Welcome! Here are the website rules, as well as some tips for using this forum.
Need to contact us? Visit https://heatinghelp.com/contact-us/.
Click here to Find a Contractor in your area.

When did oil heat become common?

Options
My house (owned since 2011) is currently heated by natural gas probably since the 80s (the last boiler had a 1984 date code). There are remnants of an oil tank that was properly decommissioned.

The house was built in 1935 and I'm wondering if the original boiler was coal. How common was oil in 1935?
Steaming along slowly in Wharton, Morris County, NJ.

Comments

  • sonofaplumber
    sonofaplumber Member Posts: 52
    Options
    Does this oil tank look like a common one you would see in use today? I would think that would be a big indication on the history of it. Very possible your 80's boiler had a conversion done from oil.

    Most households went coal > oil > gas in the city and fireplaces (wood heat) > oil > lp in the country (like mine)

    I've seen old 55 gal drums used as kerosene tanks suspended by wooden stands commonly in basements for cook stoves, lamps and such back when coal was in use (1920-30's homes) maybe that is what you are seeing?

    Wasn't alive within 6 decades of that time frame so I can't directly answer your question haha.
    -Joel
  • SteamedInWharton
    SteamedInWharton Member Posts: 62
    edited October 2015
    Options
    Sorry never actually saw the tank (underground), just the ends of hoses noticed by my home inspector and the town still had the permit to decommission on file.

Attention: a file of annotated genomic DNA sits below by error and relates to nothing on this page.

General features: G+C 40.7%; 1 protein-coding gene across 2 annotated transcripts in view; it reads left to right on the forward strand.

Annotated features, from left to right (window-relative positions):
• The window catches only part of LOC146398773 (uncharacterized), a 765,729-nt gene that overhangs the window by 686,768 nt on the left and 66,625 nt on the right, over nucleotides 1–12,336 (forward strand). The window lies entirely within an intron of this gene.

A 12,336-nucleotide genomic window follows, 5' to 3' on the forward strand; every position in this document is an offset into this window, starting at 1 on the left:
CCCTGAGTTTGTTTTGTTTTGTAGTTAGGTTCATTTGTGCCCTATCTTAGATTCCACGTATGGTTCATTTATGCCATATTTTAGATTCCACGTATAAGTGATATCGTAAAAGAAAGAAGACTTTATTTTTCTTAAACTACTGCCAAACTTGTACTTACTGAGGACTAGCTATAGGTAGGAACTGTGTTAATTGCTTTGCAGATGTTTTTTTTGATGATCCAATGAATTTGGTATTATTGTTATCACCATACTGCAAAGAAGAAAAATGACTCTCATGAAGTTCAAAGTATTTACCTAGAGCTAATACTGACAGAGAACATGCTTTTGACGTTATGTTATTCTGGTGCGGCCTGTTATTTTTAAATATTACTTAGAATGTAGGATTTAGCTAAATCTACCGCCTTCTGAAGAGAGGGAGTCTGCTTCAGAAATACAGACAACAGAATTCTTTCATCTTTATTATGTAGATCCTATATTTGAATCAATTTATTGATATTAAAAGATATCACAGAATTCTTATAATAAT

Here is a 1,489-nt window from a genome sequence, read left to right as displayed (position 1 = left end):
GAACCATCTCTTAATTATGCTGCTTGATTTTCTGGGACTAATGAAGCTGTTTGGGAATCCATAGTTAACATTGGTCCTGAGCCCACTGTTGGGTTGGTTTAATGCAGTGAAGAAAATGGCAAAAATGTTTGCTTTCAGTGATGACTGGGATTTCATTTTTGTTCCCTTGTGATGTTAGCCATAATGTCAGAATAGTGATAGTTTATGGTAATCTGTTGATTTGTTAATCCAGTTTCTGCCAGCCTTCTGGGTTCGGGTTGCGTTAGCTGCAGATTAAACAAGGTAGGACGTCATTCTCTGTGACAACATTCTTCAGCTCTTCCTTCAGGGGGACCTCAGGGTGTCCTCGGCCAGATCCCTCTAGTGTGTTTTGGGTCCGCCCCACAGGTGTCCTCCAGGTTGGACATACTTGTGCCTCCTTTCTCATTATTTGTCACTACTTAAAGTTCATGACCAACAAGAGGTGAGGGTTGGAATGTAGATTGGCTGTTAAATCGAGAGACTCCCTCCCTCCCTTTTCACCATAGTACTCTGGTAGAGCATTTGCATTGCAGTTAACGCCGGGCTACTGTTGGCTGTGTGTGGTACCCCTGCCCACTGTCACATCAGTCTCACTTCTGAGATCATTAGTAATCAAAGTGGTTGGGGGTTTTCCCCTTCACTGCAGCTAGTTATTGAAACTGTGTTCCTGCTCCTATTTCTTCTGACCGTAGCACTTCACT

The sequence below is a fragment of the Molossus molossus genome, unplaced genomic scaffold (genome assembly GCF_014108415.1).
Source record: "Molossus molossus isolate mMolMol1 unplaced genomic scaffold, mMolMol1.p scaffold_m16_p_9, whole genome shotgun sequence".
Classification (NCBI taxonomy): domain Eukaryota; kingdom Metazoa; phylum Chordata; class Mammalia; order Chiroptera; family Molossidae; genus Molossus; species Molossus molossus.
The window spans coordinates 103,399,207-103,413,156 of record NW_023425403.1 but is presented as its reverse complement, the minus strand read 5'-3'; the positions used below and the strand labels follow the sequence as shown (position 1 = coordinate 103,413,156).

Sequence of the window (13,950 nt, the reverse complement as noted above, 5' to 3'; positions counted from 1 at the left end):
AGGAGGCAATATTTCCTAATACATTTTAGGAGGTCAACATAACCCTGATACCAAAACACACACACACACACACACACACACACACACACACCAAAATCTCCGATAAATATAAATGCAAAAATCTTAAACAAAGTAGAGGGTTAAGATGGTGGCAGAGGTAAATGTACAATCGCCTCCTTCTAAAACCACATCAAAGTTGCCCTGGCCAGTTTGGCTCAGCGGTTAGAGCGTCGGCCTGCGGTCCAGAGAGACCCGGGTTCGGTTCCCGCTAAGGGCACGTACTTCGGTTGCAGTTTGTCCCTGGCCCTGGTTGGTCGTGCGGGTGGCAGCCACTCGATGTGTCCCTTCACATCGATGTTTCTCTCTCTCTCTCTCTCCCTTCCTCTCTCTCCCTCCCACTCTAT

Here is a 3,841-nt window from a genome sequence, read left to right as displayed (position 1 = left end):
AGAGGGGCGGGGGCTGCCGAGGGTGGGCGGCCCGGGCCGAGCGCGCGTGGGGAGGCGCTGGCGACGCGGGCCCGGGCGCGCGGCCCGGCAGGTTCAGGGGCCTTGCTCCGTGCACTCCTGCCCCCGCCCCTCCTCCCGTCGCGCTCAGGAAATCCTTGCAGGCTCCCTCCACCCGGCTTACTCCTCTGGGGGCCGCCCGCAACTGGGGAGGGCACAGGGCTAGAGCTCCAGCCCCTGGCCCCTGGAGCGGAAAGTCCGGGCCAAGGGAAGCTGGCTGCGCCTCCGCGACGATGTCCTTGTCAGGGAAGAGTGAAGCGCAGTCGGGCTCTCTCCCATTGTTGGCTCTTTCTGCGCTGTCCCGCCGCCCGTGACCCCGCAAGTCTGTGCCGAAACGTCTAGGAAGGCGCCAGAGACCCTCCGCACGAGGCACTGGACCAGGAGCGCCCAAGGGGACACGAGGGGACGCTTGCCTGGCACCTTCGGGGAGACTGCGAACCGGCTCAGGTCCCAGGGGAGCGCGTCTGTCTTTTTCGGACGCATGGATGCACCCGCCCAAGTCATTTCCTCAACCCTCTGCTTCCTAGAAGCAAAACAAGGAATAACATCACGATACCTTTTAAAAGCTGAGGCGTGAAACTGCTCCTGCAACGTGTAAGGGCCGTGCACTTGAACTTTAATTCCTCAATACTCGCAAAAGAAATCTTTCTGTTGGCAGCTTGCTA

I should clarify: I "know" the home must have had oil heat in the 70s or 80s. I'm just wondering if the history was coal -> oil -> gas or oil -> gas.

    There are a few odd things about this steam setup that make me wonder if it was a coal boiler: large (3") risers feeding 2" pipes, a much higher water line (at least 4" higher than it is now), and I can't seem to figure out how an equalizer would have been piped in (maybe it didn't have one).
    Steaming along slowly in Wharton, Morris County, NJ.
  • Brewbeer
    Brewbeer Member Posts: 616
    Options
    Oil started being commonly installed in the 1930s around these parts (Springfield Mass), and became more widely accepted following WWII.
    Hydronics inspired homeowner with self-designed high efficiency low temperature baseboard system and professionally installed mod-con boiler with indirect DHW. My system design thread: http://forum.heatinghelp.com/discussion/154385
    System Photo: https://us.v-cdn.net/5021738/uploads/FileUpload/79/451e1f19a1e5b345e0951fbe1ff6ca.jpg
  • JUGHNE
    JUGHNE Member Posts: 11,077
    edited October 2015
    Options
    Look for a coal room built into the basement, at least the size of a large walk in closet. It would be of unusual and robust construction. maybe concrete block/brick interior walls. And it would of had an outside coal shoot window for unloading a truck. It could be a window now or closed up. About 2' square or less.

    And if you can see the floor the concrete there would be a little beat up. Any little pulleys mounted on the ceiling for chain control?
  • OuterCapeOilguy
    OuterCapeOilguy Member Posts: 46
    Options
    The first (somewhat) practical oil burners began appearing in homes during WW-1, if I'm not mistaken these were vertical rotary burners. 1926 saw the introduction of the Williams Oil-O-Matic low-pressure air atomizing burner, and the high-pressure Quiet May appeared around that time as well. At one time, there were probably 20-30 brands of oil burners. Most of them were used in coal-to-oil conversions, and many of the boilers and furnaces manufactured in the mid-'30's through the '50's could be set up for coal, oil or gas.